9 Famous Figures from the History of Witchcraft You Should Know About

9 Famous Figures from the History of Witchcraft You Should Know About

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Witches didn’t begin with Hermione Granger. A proud tradition of magic-wielding women dates back to antiquity. From enchantresses to hags, these figures were all too often labeled as evil. In modern times, however, witchcraft has been enjoying a renaissance as women (and men, and non-binary folk, too) embrace their inner witch.

Here are 9 famous witches–or accused witches–from mythology, history, and fiction to inspire you.

Anne Boleyn

Was Anne Boleyn a witch? The second wife of King Henry VIII and mother of Queen Elizabeth, Boleyn was famously beheaded by her husband. Was she a witch, or just a very tempting and powerful woman?

After their marriage soured, Henry accused Anne of bewitching him into marriage through “sortilege,” or sorcery. She also had a sixth finger on one hand, which made it easier to paint her in the role of “witch.”

Hecate

Hecate (pronounced heck-uh-tee) is goddess in the Greek pantheon, although scholars think she is actually much older. Often depicted as having three faces, her iconography has spilled over into other goddess symbols of female power and magic. She is also the goddess of crossroads, another symbol linked to magic.

Tituba

Arthur Miller based the character Tituba in The Crucible on a real life enslaved woman from Salem. Tituba was the first person to be accused of witchcraft during the Salem Witch Trials of 1692. Historians believe that she was originally from South or Central America, but may have lived in Barbados. Her accusers claimed that she brought the dark arts from her homeland. Tituba spent a year n jail but was eventually bought by an unknown slave owner.

Laurie Cabot

Although she isn’t single-handedly responsible for Salem’s transformation into the witchcraft capital of America, Laurie Cabot certainly helped. She established the first witchcraft shop there in 1971 and continues to devote herself to the cause of raising awareness about her craft.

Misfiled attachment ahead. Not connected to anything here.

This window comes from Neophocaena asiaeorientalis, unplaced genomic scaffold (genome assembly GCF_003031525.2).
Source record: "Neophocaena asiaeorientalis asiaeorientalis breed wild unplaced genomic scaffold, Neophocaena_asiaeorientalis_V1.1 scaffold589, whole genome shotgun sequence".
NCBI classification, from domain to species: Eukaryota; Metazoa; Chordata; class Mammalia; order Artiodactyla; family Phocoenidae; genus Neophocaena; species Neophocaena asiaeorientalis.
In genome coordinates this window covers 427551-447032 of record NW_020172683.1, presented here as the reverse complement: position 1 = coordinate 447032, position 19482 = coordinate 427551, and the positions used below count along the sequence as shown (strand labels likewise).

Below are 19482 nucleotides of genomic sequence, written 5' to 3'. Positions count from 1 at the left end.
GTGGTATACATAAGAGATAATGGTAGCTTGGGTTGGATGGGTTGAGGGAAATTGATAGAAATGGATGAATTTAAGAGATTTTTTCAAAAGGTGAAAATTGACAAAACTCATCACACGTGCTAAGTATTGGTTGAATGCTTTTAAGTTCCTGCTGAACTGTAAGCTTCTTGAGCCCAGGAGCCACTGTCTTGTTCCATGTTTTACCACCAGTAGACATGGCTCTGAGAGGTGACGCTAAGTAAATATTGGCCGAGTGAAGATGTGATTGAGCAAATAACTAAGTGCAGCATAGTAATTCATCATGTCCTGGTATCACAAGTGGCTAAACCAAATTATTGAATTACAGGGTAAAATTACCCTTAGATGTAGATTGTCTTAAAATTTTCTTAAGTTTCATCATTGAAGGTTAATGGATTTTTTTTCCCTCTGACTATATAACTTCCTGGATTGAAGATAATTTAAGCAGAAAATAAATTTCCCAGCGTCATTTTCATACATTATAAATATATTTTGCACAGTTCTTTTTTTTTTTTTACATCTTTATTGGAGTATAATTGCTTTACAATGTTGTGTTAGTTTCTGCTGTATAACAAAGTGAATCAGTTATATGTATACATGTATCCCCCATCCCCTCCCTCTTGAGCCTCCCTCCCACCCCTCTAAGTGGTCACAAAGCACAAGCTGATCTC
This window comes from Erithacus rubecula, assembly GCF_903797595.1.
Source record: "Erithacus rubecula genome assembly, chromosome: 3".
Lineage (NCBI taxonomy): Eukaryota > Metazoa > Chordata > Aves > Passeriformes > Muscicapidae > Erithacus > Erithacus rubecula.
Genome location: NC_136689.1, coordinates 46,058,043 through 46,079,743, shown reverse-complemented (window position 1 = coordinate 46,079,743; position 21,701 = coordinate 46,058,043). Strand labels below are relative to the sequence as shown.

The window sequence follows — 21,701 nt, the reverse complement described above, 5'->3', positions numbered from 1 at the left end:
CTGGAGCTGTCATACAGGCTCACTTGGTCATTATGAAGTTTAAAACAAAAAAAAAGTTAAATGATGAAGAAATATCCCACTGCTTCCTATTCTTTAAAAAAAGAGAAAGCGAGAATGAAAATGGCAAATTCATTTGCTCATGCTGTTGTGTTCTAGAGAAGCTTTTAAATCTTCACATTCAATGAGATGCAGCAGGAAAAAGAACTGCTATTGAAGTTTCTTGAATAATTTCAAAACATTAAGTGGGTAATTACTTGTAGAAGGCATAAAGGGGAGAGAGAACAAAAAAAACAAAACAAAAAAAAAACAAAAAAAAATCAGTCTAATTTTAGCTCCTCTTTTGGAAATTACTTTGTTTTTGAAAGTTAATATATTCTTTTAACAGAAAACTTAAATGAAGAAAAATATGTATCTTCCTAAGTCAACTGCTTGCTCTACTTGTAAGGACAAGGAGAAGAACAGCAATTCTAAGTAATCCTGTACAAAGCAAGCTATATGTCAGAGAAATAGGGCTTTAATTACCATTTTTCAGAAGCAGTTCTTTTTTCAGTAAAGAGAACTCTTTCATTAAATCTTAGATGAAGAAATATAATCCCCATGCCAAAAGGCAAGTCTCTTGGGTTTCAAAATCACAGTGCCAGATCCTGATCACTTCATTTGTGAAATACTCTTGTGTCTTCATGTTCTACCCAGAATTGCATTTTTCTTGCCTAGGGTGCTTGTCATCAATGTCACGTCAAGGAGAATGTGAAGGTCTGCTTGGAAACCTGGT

Endora

Although Samantha Stevens worked hard to live like a normal American housewife on Bewitched, her mother did. not. care. Endora’s orange bouffant, colorful caftans, and sparkling jewelry made it clear that society’s conventions meant nothing to her. And honestly, wouldn’t you rather be fabulous and weird than married to Darrin Stevens?

Baba Yaga

The most famous witch in Slavic folklore is Baba Yaga. The fearsome crone lives in a hut built on chicken’s legs that walks around the countryside. She sometimes offers help to people who seek it, but she’s also known for cruelty and capriciousness. When you think of a spooky old woman who lives in the woods, you’re probably picturing someone a lot like Baba Yaga.

Mother Shipton

Most people have heard of Nostradamus, But what about Mother Shipton? Her books of prophecies, published after her death, have continued to be very interesting, if not exactly accurate. Many authors have added to those prophecies over the years, but if you’re at all interested in soothsayers and prophecy, you should check out Mother Shipton.

Hermione Granger

Okay, I know I said that witches didn’t begin with Hermione, but that doesn’t mean we can’t end with her. Despite author J.K. Rowling’s recent, uh, statements on social media alienating fans, we’ll always have this brave, clever girl as a role model.